“The effect on Defense is clearly disproportionate,” he said. “The Defense budget will experience a dramatic decrease — a net inflation-adjusted decrease of around 20 percent — while, cumulatively, the other five-sixths of the budget will see an inflation-adjusted increase of nearly 50 percent.
Sessions’s office said he would continue to make the case that trimming Defense spending more than other areas is unwise, part of his effort not to roll back the sequestration, but to rebalance it. One Senate aide said it is not logical to cut spending in a way that allows most programs to continue growing as usual, while only Defense is forced to stay essentially level funded, which amounts to a cut when inflation is taken into account.
According to Sessions’s analysis, Medicare, Medicaid, Social Security and income-support programs such as unemployment insurance would be nearly untouched by sequestration — compared to President Obama’s budget plan — even after cuts to planned spending. These programs would grow 112 percent, 73 percent, 66 percent and 11 percent, respectively, under the sequestration, about the same as they grew under Obama's plan.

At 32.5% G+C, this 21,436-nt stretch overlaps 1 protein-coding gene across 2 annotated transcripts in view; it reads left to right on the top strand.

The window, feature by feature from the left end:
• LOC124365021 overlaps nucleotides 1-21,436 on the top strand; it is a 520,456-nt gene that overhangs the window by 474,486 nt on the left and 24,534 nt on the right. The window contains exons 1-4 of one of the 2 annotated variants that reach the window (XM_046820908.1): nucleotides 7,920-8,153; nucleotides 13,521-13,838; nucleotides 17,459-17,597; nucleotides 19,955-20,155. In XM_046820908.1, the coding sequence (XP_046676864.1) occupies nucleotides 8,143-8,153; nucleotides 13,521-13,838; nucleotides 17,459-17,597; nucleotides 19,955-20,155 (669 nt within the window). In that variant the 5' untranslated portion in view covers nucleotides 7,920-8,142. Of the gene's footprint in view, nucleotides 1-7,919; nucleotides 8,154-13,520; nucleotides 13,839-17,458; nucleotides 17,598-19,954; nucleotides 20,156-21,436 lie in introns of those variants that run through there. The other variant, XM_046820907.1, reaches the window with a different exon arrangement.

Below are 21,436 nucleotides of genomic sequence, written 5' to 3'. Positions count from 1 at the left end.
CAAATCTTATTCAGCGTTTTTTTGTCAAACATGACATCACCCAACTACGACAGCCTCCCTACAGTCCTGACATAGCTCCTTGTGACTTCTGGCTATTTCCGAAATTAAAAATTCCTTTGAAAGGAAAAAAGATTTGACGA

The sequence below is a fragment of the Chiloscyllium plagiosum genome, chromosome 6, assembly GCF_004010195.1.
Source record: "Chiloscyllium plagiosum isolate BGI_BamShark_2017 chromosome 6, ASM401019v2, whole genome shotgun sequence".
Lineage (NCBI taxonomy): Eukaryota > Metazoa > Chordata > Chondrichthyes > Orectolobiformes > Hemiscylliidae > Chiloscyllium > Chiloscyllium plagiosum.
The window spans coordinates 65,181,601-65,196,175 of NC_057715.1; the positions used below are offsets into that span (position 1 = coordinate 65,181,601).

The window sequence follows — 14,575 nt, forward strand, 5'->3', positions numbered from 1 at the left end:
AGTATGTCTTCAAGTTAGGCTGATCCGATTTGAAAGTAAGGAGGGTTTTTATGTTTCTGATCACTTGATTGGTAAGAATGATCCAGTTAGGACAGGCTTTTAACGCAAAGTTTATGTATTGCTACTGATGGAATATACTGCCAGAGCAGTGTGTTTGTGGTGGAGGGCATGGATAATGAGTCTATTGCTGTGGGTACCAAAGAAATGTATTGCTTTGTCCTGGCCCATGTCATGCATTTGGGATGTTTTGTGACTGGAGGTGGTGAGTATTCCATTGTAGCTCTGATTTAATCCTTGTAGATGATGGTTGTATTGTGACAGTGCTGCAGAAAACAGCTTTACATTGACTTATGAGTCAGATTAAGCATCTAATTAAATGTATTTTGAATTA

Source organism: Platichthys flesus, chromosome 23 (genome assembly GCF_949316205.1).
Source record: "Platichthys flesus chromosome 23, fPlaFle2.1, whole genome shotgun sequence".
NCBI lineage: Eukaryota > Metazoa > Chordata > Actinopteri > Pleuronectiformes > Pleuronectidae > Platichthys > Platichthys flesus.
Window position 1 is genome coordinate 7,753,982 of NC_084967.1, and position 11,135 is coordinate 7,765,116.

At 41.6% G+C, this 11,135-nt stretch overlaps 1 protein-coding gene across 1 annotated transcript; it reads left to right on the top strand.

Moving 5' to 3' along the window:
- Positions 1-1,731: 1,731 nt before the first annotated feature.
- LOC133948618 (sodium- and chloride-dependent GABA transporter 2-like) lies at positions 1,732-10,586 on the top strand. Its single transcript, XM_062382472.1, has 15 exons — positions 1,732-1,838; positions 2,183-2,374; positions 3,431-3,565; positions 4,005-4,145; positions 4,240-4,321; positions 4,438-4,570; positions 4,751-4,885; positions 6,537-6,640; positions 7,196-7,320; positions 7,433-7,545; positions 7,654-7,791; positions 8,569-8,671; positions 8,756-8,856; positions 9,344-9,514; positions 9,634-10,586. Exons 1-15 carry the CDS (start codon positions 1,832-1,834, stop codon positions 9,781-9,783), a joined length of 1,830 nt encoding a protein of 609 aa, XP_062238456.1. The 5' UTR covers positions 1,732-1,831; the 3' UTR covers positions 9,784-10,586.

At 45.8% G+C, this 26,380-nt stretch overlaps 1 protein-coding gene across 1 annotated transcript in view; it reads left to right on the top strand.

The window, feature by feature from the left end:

Defense spending under the sequestration, however, would grow only 2 percent over the next decade, compared to the Obama administration’s planned 21 percent increase.
Defense also fares poorly when comparing the sequestration to the Congressional Budget Office baseline for the next decade. CBO’s baseline saw a 24 percent increase in Defense spending, but it would rise only 5 percent under the sequestration, and again, other major programs would largely maintain their expected growth, or fall just a little below those growth levels.